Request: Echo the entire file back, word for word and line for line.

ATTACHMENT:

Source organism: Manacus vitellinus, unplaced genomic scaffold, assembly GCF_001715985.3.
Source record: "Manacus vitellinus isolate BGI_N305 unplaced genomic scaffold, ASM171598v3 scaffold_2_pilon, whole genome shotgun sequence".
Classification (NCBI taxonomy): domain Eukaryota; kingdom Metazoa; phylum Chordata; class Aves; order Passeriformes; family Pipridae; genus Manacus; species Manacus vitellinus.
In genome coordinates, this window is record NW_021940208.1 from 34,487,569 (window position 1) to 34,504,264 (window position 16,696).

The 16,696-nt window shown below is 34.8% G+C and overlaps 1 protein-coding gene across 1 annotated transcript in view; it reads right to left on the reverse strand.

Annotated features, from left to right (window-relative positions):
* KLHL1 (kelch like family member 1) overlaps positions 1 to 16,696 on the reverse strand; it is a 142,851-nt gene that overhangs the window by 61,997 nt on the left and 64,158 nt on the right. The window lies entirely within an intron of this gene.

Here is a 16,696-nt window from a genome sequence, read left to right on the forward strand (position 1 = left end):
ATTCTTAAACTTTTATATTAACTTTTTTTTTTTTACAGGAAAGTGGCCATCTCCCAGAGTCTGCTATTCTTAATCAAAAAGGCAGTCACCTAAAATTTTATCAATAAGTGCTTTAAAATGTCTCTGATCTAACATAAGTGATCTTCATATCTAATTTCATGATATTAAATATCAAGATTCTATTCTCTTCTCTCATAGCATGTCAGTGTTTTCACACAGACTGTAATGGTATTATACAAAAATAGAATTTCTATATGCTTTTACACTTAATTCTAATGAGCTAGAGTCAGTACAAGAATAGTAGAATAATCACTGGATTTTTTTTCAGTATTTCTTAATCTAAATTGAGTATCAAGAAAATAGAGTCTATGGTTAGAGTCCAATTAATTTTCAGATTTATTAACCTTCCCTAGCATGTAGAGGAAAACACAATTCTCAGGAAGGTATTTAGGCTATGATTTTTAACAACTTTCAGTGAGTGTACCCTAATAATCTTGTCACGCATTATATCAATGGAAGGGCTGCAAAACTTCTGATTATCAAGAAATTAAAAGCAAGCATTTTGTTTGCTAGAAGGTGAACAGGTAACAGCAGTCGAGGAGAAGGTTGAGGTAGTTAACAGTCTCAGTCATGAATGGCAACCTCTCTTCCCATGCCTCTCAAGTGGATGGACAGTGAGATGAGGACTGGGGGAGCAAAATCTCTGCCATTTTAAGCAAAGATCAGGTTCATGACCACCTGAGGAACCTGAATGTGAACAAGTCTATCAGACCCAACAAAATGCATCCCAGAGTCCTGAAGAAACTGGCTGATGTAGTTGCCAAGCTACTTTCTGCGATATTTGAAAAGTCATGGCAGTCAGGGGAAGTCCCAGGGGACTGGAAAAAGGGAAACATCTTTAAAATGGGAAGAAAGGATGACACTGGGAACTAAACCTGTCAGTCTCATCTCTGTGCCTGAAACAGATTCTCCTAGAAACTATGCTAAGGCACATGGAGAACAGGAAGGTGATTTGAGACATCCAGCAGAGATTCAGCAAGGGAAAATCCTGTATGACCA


Source organism: Manacus vitellinus, unplaced genomic scaffold, assembly GCF_001715985.3.
Source record: "Manacus vitellinus isolate BGI_N305 unplaced genomic scaffold, ASM171598v3 scaffold_2_pilon, whole genome shotgun sequence".
Classification (NCBI taxonomy): domain Eukaryota; kingdom Metazoa; phylum Chordata; class Aves; order Passeriformes; family Pipridae; genus Manacus; species Manacus vitellinus.
In genome coordinates, this window is record NW_021940208.1 from 34,487,569 (window position 1) to 34,504,264 (window position 16,696).

The 16,696-nt window shown below is 34.8% G+C and overlaps 1 protein-coding gene across 1 annotated transcript in view; it reads right to left on the reverse strand.

Annotated features, from left to right (window-relative positions):
* KLHL1 (kelch like family member 1) overlaps positions 1 to 16,696 on the reverse strand; it is a 142,851-nt gene that overhangs the window by 61,997 nt on the left and 64,158 nt on the right. The window lies entirely within an intron of this gene.

Here is a 16,696-nt window from a genome sequence, read left to right on the forward strand (position 1 = left end):
ATTCTTAAACTTTTATATTAACTTTTTTTTTTTTACAGGAAAGTGGCCATCTCCCAGAGTCTGCTATTCTTAATCAAAAAGGCAGTCACCTAAAATTTTATCAATAAGTGCTTTAAAATGTCTCTGATCTAACATAAGTGATCTTCATATCTAATTTCATGATATTAAATATCAAGATTCTATTCTCTTCTCTCATAGCATGTCAGTGTTTTCACACAGACTGTAATGGTATTATACAAAAATAGAATTTCTATATGCTTTTACACTTAATTCTAATGAGCTAGAGTCAGTACAAGAATAGTAGAATAATCACTGGATTTTTTTTCAGTATTTCTTAATCTAAATTGAGTATCAAGAAAATAGAGTCTATGGTTAGAGTCCAATTAATTTTCAGATTTATTAACCTTCCCTAGCATGTAGAGGAAAACACAATTCTCAGGAAGGTATTTAGGCTATGATTTTTAACAACTTTCAGTGAGTGTACCCTAATAATCTTGTCACGCATTATATCAATGGAAGGGCTGCAAAACTTCTGATTATCAAGAAATTAAAAGCAAGCATTTTGTTTGCTAGAAGGTGAACAGGTAACAGCAGTCGAGGAGAAGGTTGAGGTAGTTAACAGTCTCAGTCATGAATGGCAACCTCTCTTCCCATGCCTCTCAAGTGGATGGACAGTGAGATGAGGACTGGGGGAGCAAAATCTCTGCCATTTTAAGCAAAGATCAGGTTCATGACCACCTGAGGAACCTGAATGTGAACAAGTCTATCAGACCCAACAAAATGCATCCCAGAGTCCTGAAGAAACTGGCTGATGTAGTTGCCAAGCTACTTTCTGCGATATTTGAAAAGTCATGGCAGTCAGGGGAAGTCCCAGGGGACTGGAAAAAGGGAAACATCTTTAAAATGGGAAGAAAGGATGACACTGGGAACTAAACCTGTCAGTCTCATCTCTGTGCCTGAAACAGATTCTCCTAGAAACTATGCTAAGGCACATGGAGAACAGGAAGGTGATTTGAGACATCCAGCAGAGATTCAGCAAGGGAAAATCCTGTATGACCA